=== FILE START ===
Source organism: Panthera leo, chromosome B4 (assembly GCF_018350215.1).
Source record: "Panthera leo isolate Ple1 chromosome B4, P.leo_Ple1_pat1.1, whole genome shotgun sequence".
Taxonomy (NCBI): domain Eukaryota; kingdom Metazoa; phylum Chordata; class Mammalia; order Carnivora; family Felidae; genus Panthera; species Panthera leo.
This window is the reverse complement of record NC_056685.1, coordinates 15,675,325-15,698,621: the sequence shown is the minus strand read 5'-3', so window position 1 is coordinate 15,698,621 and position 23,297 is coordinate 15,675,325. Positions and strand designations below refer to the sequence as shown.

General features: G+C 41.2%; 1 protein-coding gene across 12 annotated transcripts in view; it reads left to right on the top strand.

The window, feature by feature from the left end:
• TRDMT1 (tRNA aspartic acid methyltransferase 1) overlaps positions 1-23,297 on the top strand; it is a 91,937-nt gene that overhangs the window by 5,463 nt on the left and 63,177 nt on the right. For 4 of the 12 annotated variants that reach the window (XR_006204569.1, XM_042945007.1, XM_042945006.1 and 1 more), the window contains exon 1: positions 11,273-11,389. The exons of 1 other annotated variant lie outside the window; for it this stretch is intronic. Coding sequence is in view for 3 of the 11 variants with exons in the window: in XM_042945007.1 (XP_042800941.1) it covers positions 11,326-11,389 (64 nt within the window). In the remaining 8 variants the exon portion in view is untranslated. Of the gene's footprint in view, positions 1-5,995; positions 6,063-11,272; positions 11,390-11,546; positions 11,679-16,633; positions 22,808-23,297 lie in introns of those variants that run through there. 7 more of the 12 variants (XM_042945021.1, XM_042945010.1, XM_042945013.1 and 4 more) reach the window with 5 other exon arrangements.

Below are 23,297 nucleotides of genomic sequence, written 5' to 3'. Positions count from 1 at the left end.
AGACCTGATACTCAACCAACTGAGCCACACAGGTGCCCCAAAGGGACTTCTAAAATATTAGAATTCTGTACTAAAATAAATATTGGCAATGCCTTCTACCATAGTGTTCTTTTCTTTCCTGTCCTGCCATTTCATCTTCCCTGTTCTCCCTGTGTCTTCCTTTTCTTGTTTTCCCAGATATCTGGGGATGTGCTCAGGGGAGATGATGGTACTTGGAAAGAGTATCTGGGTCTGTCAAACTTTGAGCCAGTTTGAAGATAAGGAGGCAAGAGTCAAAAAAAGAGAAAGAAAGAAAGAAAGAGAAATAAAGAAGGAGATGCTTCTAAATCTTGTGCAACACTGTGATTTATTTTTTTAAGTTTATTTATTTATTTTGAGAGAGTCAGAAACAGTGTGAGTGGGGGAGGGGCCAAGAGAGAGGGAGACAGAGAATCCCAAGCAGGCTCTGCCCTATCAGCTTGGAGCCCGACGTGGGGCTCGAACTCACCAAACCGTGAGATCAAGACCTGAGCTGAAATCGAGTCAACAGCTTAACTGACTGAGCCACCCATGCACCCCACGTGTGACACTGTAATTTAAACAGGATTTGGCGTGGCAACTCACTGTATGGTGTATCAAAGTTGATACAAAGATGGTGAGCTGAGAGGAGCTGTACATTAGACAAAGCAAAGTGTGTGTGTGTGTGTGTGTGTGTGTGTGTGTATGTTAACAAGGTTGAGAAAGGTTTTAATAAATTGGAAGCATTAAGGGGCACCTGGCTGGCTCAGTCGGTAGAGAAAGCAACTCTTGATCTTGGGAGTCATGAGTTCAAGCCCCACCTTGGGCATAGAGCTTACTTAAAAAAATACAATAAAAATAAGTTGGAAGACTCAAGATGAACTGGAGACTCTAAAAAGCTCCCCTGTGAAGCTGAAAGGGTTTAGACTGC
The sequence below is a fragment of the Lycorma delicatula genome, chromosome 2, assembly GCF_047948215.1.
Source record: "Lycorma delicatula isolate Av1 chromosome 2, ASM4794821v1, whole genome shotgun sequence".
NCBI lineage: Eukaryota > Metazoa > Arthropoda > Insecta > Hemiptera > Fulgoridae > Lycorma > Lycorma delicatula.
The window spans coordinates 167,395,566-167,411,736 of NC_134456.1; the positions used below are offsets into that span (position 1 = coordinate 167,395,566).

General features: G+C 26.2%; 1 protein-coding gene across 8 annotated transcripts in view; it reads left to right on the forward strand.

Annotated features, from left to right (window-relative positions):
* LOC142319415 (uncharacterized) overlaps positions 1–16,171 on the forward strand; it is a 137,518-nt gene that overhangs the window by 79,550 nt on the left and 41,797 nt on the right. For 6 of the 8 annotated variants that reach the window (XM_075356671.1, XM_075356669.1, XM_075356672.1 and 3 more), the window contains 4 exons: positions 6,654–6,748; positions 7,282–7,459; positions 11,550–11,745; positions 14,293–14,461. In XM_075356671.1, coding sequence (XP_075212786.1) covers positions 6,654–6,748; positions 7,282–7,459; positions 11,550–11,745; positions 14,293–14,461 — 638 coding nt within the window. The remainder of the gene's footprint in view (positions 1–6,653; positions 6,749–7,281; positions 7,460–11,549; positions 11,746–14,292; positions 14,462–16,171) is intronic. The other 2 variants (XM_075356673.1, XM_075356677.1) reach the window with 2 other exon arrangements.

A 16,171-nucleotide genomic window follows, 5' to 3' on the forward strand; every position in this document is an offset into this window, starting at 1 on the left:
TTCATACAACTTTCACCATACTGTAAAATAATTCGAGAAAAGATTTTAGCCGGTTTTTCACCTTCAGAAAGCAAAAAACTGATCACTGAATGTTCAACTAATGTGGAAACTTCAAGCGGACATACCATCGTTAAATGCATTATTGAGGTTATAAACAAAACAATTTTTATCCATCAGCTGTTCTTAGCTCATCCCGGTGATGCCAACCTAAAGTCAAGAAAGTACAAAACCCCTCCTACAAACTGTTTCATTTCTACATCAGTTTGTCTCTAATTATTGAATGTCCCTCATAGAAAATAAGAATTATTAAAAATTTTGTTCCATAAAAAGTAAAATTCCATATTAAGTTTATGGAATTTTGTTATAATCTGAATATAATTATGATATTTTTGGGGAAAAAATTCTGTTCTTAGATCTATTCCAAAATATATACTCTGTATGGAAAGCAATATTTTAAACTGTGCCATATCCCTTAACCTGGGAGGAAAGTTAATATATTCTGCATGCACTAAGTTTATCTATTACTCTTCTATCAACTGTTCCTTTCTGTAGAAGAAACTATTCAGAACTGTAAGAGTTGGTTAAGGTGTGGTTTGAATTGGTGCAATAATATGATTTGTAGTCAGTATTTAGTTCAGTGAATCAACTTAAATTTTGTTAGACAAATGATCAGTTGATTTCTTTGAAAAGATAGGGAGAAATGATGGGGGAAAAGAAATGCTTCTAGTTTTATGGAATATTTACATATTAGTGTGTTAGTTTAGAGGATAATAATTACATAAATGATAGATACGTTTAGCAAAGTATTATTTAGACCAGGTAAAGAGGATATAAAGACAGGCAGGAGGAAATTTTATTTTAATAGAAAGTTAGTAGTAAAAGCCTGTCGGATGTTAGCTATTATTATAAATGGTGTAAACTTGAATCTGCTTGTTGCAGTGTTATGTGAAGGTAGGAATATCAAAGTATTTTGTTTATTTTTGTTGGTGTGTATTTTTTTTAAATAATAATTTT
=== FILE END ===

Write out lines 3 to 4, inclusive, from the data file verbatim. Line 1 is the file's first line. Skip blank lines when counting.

Taxonomy (NCBI): domain Eukaryota; kingdom Metazoa; phylum Chordata; class Mammalia; order Carnivora; family Felidae; genus Panthera; species Panthera leo.
This window is the reverse complement of record NC_056685.1, coordinates 15,675,325-15,698,621: the sequence shown is the minus strand read 5'-3', so window position 1 is coordinate 15,698,621 and position 23,297 is coordinate 15,675,325. Positions and strand designations below refer to the sequence as shown.